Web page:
HIV in the Latino Community on the Rise


Current_Research_and_Opinions_200HIV among the Latino community is on the rise with Latinos representing 21% of all new HIV infections, yet only 13% of the U.S. population. It is estimated that 23% of the 1.2 million people living with HIV in the United States in 2012 were Latinos. The rate of HIV infection in Latinos is more than three times that of non- Hispanic whites. Latino’s are usually in later stages of HIV disease when diagnosed and experience significant barriers to treatment. The CDC reports that 54.8% of Latinos living with HIV are retained in treatment with 43.3% prescribed antiretroviral treatment and 35.6% achieving viral suppression. Risk factors attributed to Latinos are intravenous drug use, multiple sexual partners and male- to- male transmission.

It’s common in Latino communities to not openly discuss HIV. This is mainly due to a taboo surrounding homosexuality which, in this community, is often mistakenly viewed as the only mode of HIV transmission. Many Latinos may feel that they do not need to educate themselves or be concerned with contracting HIV if they are heterosexual. Others who feel they may be at risk fear being tested as they are concerned that family and friends may find out or assume that they are gay if they test positive. This leads to a lack of discussion, education, testing, treatment/care and continued stigmatization and isolation for those at risk or who are already HIV positive.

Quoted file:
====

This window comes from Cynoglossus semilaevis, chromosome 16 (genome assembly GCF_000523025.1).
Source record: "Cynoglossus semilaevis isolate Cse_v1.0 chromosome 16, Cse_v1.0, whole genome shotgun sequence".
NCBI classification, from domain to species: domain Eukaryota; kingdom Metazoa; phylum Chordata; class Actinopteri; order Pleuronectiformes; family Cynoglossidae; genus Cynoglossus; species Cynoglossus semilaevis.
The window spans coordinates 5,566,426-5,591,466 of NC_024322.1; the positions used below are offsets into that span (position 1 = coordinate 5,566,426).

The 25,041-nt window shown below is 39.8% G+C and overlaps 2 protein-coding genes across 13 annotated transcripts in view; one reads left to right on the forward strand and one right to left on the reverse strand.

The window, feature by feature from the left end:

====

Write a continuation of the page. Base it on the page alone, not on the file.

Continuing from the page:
Due to these cultural beliefs, it is not common for churches in Latino communities to offer services or counseling to those who feel they may be at risk for contracting HIV, again leading to further isolation through a lack of support systems within the community. Fortunately, Latinos are recognized as an ‘at risk’ population by the CDC and, as such, programs at AIDS service organizations offer some assistance. However, with 1 in every 36 Latino men and 1 in every 106 Latino women diagnosed with HIV, these programs may not be enough. Involvement by more churches in Latino neighborhoods could help to curb infections by providing education, support and guidance.

by Noreen Griffin

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